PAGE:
Called into government service during the George H.W. Bush administration, Preston was appointed and confirmed as an Assistant Secretary of Commerce and as the first Chief Financial Officer in the United States government. After leaving the Commerce Department, he entered into partnership with Tom Fatjo, Jr. in the solid waste disposal business.

He served as President and Director of Volcano Therapeutics, a start-up medical diagnostic and treatment company. Preston was a director of numerous companies including InterFirst Bank of Houston, Southwestern Drug Corporation, Wilson Business Products, Wilson Industries, TransAmerican Waste, Tanglewood Bank, and WCA Waste Corporation. 

Throughout his adult life, Preston, a dedicated runner who competed in 16 marathon races, was proud of his 2:57 finish in the Houston Marathon and 3:01 time in the Boston Marathon. He was named to the President's Council on Physical Fitness during the Reagan Administration, selected Amateur Co-Captain of the 2002 Texas Cup Golf Matches, and served as Director of Houston Golf Association.

Birthplace: Houston, Texas

Born: August 7, 1931

Died: December 27, 2015

Paul Marchand

Paul Marchand currently serves as Shadow Hawk’s General Manager and head Golf Professional beginning his tenure six months prior to the Club’s opening in 1999, after ten years as the head Golf Professional at Houston Country Club. 

Paul has been recognized by GOLF Magazine as one of the Top 100 Teachers in America, and by Golf Digest Magazine as one of America’s 50 Greatest Teachers. A former University of Houston Cougar golfer on teams with Blaine McAllister, Fred Couples, and Jim Nantz, Paul had stints as an Assistant Professional at the Connecticut Golf Club, Houston Country Club, Lakeside Country Club, and River Oaks Country Club. 

Paul has coached several PGA and LPGA Professionals most notably Fred Couples and was Ken Venturi’s Captain’s Assistant in 2000 when Mr. Venturi captained the record setting United States President’s Cup team to victory over the International team 21 ½ to 10 ½ at Robert Trent Jones Golf Club in Manassas, Virginia.

Throughout high school, college at the University of Houston, and several years after college Paul was completely dedicated to the study and execution of the game. Along the way Paul Marchand was exposed to great teachers like Sam Carmichael, Jackson Bradley, Charlie Epps, Dick Harmon, Jim Flick, and Carl Lohren. On his college team there was a kid who lived across the hall from him who had a really cool swing. His name was Fred Couples. "What an education to have someone to learn from like Fred.", says Paul.

Birthplace: Indiana

Born: 1957

Died: N/A

Jeff Maggert

aggert was born in Columbia, Missouri and was raised on a golf course in The Woodlands, Texas, where he attended McCullough High School. He attended Texas A&M University, where he was an All-American member of the golf team.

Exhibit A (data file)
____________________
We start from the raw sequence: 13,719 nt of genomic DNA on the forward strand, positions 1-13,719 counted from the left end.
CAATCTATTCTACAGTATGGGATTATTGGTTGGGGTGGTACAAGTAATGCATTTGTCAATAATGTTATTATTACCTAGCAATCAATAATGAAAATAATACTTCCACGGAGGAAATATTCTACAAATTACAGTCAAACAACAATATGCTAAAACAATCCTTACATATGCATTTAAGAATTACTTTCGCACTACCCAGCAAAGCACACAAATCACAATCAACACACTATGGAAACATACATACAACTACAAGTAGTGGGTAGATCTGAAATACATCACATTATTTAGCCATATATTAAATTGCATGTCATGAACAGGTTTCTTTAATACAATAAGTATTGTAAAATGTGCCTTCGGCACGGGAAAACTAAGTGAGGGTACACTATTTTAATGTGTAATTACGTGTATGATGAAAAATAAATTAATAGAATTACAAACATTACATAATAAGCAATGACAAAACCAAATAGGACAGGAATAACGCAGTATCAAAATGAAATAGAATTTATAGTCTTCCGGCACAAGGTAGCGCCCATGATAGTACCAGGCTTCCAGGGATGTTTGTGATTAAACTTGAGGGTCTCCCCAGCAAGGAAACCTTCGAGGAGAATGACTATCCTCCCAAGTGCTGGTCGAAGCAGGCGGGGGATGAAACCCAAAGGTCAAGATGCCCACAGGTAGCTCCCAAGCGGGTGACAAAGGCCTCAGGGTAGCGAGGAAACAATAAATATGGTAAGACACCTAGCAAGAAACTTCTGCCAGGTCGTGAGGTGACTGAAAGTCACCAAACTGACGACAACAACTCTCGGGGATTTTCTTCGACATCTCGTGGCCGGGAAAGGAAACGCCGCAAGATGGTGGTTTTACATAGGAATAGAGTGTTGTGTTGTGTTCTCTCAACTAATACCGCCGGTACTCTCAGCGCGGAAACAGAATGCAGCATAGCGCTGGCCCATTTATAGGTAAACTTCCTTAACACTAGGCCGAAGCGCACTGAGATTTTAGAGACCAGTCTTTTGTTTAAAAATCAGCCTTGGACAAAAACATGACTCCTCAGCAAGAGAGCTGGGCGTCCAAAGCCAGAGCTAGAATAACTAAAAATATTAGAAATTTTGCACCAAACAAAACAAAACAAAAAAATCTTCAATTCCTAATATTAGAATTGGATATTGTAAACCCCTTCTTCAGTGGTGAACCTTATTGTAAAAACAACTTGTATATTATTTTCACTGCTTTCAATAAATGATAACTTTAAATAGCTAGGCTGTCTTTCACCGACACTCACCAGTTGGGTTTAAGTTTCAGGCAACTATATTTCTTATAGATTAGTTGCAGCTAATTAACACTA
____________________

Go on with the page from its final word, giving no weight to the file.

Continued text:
Maggert turned professional in 1986. He was Player of the Year on the Ben Hogan Tour (now Tour) in 1990 (first year of the second-highest men's professional golf tour in the US), and has been a member of thePGA Tour since 1991. He has won three times and finished runner-up 15 times on the PGA Tour, in addition to winning several other professional tournaments. He has represented the United States in the Ryder Cup three times and in the Presidents Cup once.

Maggert withdrew from The Players Championship in 2008 after completing one round, when he learned that his older brother, Barry, had died in a single-engine airplane crash in Gilpin County, Colorado.

Maggert is the only golfer to have more than one double eagle in major championship play (once during the 1994 Masters Tournament and once during the 2001 Open Championship). He has featured in the top 20 of the Official World Golf Ranking, going as high as 13th in 1999.

Maggert started the 2012 season on a medical exemption after shoulder surgery in June. His 2011 season was limited to 18 events, making six cuts. He went to Q School to back up the nine starts and $567,086 on his exemption. Maggert could not satisfy his medical exemption and played the remainder of the 2012 season in the Q School/Nationwide Tour graduate category. He still managed to barely retain a PGA Tour card, finishing 123rd on the money list.

Maggert won on his Champions Tour debut in March 2014 at the Mississippi Gulf Resort Classic, becoming the 17th player to do so. He also became the seventh player to win on all the PGA Tour sponsored major tours (PGA Tour, Tour, and Champions Tour). He finished the three rounds at 11-under-par, two strokes ahead of Billy Andrade.

In May 2015, Maggert won his maiden senior major championship and second Champions Tour event at theRegions Tradition. After finishing in a tie at 14-under-par after regulation play, he defeated Kevin Sutherland in sudden-death playoff on the first extra hole with a birdie.

The following month, Maggert won his second senior major championship with a two stroke victory over Colin Montgomerie at the U.S. Senior Open. He began the final round tied for the lead with Bernhard Langer, but shot a five-under-par 65 to pull clear of the field and claim the win.

- Credit Wikipedia

Birthplace: Columbia, Missouri

Born: February 20, 1964

Died: N/A